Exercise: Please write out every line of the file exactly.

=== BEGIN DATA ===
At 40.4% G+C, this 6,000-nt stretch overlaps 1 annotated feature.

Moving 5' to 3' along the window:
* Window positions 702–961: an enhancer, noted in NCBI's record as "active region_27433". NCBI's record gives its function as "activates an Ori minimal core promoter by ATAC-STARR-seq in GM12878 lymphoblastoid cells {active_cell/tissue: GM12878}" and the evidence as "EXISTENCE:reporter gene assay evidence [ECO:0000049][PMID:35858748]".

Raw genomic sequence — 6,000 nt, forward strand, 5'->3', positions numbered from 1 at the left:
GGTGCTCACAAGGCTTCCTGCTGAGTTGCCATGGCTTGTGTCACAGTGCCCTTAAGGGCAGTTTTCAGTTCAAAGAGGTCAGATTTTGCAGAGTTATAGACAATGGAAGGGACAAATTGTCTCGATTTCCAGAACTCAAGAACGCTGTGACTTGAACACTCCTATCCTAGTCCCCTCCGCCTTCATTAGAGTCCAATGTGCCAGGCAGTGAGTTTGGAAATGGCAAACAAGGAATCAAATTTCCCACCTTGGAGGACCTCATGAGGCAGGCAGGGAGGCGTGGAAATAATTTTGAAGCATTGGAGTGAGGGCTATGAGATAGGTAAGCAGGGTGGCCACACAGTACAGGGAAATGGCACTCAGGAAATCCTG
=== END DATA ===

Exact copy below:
At 40.4% G+C, this 6,000-nt stretch overlaps 1 annotated feature.

Moving 5' to 3' along the window:
* Window positions 702–961: an enhancer, noted in NCBI's record as "active region_27433". NCBI's record gives its function as "activates an Ori minimal core promoter by ATAC-STARR-seq in GM12878 lymphoblastoid cells {active_cell/tissue: GM12878}" and the evidence as "EXISTENCE:reporter gene assay evidence [ECO:0000049][PMID:35858748]".

Raw genomic sequence — 6,000 nt, forward strand, 5'->3', positions numbered from 1 at the left:
GGTGCTCACAAGGCTTCCTGCTGAGTTGCCATGGCTTGTGTCACAGTGCCCTTAAGGGCAGTTTTCAGTTCAAAGAGGTCAGATTTTGCAGAGTTATAGACAATGGAAGGGACAAATTGTCTCGATTTCCAGAACTCAAGAACGCTGTGACTTGAACACTCCTATCCTAGTCCCCTCCGCCTTCATTAGAGTCCAATGTGCCAGGCAGTGAGTTTGGAAATGGCAAACAAGGAATCAAATTTCCCACCTTGGAGGACCTCATGAGGCAGGCAGGGAGGCGTGGAAATAATTTTGAAGCATTGGAGTGAGGGCTATGAGATAGGTAAGCAGGGTGGCCACACAGTACAGGGAAATGGCACTCAGGAAATCCTG